Sunday, January 27, 2013

Australian Poetry LTD strikes back:Poetry to enter schools!

The latest news from Australian Poetry LTD,  announcing amongst a host of other, no doubt valuable initiatives:           
Mentorships – A new range of mentorships will be offered to provide one-on-one guidance for serious poets.
School workshops – A range of workshops for both students and teachers will bring poetry into schools.

I stopped at "serious poets". Like the term "emerging writer" it makes me laugh, but then I suspect that means I'm not a serious poet, but I was truly bedazzled by the thought that Australian Poetry LTD,  in its evangelical zeal,  is about to "bring poetry into schools".

This may come as a surprise to most English teachers and their students who were under the (obviously misguided) impression it was already there? 

Monday, January 14, 2013

The Illustrated Rough Spun to Close Weave: the Bunting Tapes

"After sixty years of fairly good work without pay, I haven’t even a house of my own to die in.”  
Bunting, at 79, describing conditions "an honest poet must expect".

The Bunting Tapes
(With thanks to Richard Swigg and Don Share)

A northern voice insists we hold to windward.
So late in the season, sleet on the dark,
clothes sodden, fingers swollen
fumbling familiar tasks
the craft shifts and squirms,
battering a hostile sea.

Tired eyes stare for the journey’s end.
Easier to turn and run with the tide.
Easier to find a safe haven now.
Easier to wait for a favourable wind.

And when is the wind ever right
for the stars you choose to steer by?

From 'Rough Spun to Close Weave', available from Ginninderra press:

Sunday, January 13, 2013

A Strange Thing Happened at the Book Launch.

No, people didn’t rush to buy books. 

I’d read a poem called ‘Not just a broken token song”. I hadn’t had time to explain why I don’t like such songs but the poem is a light hearted criticism of them.

So reading over, standing at the table with the books for sale, doing the usual  smile and greet. A man approaches the table, stands directly in front of me, picks up a copy of the book, starts thumbing through it.

“The word whore trips off your tongue?” he said or asked. It was hard to tell.

I was too baffled by this opening to do anything except gold fish impersonations.

“Yes, he says, still thumbing through the book, I see you’ve used it again .”

I think I muttered something about contexts. 

“Well”, he says, “you’re the poet”, and dropping (tossing?) the book back on the table, exits.

Leaving  aside how rude such behaviour is, and all the clever things I thought of saying  a week later,  I’ve been trying to imagine what he thought he was doing. 

So let us assume he was an educated, rational human being.  This was, after all, an event in an academic writing conference.  He obviously objected to a word (ok, that’s not entirely rational in my book but let’s run with it) and he felt strongly enough to want to police his little patch and make his unhappiness known.  But there was no attempt to enter into any kind of dialogue, no attempt on his part to explain what/why/;  no effort at all to even make his point clearly.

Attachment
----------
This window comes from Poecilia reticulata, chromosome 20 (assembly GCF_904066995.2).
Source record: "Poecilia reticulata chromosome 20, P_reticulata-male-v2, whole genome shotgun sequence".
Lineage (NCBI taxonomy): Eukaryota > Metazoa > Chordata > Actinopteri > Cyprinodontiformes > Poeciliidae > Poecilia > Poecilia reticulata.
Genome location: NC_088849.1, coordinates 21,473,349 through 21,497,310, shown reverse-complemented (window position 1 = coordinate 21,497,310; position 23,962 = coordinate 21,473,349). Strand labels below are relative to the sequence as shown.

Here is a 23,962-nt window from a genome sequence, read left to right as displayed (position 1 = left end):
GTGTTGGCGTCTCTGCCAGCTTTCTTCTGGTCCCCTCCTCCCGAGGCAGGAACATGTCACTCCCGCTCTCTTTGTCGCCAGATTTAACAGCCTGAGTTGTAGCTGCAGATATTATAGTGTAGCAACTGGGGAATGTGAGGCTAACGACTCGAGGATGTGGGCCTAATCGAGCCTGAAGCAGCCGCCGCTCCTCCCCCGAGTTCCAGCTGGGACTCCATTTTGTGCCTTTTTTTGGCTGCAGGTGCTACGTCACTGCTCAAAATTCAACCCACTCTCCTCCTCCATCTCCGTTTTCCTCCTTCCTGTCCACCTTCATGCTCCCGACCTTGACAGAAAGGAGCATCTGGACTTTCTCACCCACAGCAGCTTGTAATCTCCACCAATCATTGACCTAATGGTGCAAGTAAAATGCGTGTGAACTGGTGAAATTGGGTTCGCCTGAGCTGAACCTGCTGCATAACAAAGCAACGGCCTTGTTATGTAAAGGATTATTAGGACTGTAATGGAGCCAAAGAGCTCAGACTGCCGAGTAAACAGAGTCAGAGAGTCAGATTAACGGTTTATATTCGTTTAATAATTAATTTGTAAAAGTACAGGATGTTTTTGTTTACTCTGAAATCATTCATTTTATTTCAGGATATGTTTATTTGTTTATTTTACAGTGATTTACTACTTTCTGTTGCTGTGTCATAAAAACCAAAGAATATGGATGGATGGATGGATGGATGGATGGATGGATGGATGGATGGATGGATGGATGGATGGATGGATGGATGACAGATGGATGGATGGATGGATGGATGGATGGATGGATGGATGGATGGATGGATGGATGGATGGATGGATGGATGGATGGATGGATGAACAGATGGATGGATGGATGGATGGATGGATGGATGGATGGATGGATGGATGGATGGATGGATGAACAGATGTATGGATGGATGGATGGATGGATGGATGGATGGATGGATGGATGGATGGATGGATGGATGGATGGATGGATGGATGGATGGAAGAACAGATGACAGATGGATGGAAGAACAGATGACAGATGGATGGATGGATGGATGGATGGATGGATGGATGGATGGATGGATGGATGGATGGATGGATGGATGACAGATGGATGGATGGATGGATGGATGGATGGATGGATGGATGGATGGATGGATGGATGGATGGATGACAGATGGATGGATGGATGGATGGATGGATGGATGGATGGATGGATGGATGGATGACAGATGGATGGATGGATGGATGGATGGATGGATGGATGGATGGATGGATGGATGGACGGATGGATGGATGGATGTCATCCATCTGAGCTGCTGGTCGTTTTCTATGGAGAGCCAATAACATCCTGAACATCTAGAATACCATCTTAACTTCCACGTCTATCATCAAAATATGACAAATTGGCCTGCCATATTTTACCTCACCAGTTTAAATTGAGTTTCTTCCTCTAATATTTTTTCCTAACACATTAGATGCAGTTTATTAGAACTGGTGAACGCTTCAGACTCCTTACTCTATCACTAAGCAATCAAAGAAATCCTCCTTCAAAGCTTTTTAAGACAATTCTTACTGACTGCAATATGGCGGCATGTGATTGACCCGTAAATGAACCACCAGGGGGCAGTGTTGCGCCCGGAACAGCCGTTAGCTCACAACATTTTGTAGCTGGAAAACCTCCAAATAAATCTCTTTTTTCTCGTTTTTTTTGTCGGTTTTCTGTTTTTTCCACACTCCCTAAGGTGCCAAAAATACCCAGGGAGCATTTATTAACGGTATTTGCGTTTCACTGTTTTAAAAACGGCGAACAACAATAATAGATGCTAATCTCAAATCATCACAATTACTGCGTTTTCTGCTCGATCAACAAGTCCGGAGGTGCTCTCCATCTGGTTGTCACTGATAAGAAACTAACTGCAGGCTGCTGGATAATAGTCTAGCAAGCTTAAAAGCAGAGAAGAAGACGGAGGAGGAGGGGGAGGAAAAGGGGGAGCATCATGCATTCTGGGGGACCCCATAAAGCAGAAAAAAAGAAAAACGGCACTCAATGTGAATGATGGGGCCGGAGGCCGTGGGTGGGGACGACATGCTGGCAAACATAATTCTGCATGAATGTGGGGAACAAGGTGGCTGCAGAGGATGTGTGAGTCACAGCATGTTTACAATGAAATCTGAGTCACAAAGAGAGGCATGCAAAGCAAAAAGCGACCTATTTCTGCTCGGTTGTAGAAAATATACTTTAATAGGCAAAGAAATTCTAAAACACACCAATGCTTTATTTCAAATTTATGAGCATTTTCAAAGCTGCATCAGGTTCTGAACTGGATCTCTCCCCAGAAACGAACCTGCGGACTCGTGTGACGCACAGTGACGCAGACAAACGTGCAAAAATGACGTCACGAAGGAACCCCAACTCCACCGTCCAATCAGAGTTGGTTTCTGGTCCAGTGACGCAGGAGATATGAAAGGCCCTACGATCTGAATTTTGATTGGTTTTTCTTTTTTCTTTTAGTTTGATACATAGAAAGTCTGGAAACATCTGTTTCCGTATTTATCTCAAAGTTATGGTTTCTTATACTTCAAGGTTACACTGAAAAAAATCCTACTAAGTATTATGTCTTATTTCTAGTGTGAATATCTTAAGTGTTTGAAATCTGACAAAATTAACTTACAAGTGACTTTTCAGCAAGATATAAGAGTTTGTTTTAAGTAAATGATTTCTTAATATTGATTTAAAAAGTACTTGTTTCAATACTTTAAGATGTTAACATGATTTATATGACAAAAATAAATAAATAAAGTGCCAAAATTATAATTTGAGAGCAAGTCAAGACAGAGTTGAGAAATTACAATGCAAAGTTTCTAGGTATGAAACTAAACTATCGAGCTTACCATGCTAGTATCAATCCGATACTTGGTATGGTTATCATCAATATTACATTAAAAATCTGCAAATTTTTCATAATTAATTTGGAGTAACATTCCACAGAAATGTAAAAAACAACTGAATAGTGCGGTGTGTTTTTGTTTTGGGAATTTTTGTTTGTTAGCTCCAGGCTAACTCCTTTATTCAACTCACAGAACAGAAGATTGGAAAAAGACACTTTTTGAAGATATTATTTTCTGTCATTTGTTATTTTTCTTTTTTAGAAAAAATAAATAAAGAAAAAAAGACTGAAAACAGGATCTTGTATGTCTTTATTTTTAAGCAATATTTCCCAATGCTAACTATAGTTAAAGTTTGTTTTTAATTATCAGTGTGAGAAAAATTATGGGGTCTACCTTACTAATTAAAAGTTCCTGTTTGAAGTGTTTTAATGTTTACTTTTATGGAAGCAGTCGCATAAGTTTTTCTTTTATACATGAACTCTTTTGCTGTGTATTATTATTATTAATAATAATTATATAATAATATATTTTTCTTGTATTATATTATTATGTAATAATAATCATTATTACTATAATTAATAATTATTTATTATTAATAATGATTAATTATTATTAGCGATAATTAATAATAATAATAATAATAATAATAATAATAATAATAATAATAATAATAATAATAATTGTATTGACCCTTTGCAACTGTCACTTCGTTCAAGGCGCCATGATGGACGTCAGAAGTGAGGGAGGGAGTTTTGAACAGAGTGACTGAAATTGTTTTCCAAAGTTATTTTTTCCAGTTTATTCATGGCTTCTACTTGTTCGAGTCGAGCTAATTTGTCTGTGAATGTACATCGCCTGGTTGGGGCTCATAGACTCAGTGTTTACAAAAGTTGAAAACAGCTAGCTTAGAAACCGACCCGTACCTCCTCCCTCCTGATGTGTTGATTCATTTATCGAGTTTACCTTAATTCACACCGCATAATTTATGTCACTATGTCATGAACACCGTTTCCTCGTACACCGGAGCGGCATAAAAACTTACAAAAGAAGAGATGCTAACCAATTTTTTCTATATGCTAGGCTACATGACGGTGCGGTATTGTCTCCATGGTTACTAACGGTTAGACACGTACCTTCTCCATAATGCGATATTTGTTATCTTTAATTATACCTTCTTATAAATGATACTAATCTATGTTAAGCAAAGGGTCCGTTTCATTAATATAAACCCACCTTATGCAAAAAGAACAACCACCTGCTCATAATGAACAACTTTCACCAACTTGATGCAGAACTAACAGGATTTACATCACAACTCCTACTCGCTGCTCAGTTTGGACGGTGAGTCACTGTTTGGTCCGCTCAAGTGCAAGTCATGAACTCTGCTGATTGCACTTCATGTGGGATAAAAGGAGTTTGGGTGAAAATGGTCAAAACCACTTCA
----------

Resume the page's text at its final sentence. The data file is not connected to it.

I was obviously not worth the effort of an explanation.  So exactly what I was supposed to do with his outrage remains a mystery.

Leaving aside the specific Incident, and all the clever things I thought of much later, it also seems emblematic of a growing failure to read poem as poem.   It’s an extreme version of the “ideological reading”. 

As a writer I choose words in context, to produce an effect in context:  I believe it is possible to give words to a character to signal that this character is speaking and behaving in a way I am criticising.  (This is exactly what’s happening in the poem in question).  I’m interested by  attitudes and opinions  that aren’t mine and poems seems a good place to explore them.

But if poem isn’t read as poem, as something made, and the writer not given credit for the time and thought that goes into its making,  if the default reaction is to pick whatever seems unacceptable without stopping to consider how the words are working, then what’s the point of writing a poem and putting time into its construction?

There are people who wonder at my lack of enthusiasm for publication….. 

Sunday, January 6, 2013

The illustrated Rough Spun To Close Weave #2: The Stone

From "Talking Nothing to the Stone".

This simple, ugly plaque records that sometime in the fourteenth century,
the date depends upon which source you use, Bolingbroke and Mowbray
didn’t fight a duel. My favourite stone, in all that’s left of Gosford Green,
beside new plastic swings, designed so no child breaks a bone.

Friday, January 4, 2013

The illustrated Rough Spun to Close Weave. #1

The title comes from the plaque at the base of this statue.

The statue is called the Coventry Boy. He's supposed to represent all the boys of the city. I wanted to put him in Lady Godiva and Me but whenever I tried to imagine his voice,  all I could hear was a petulant mumble that he'd left his house and forgotten to put both shoes on...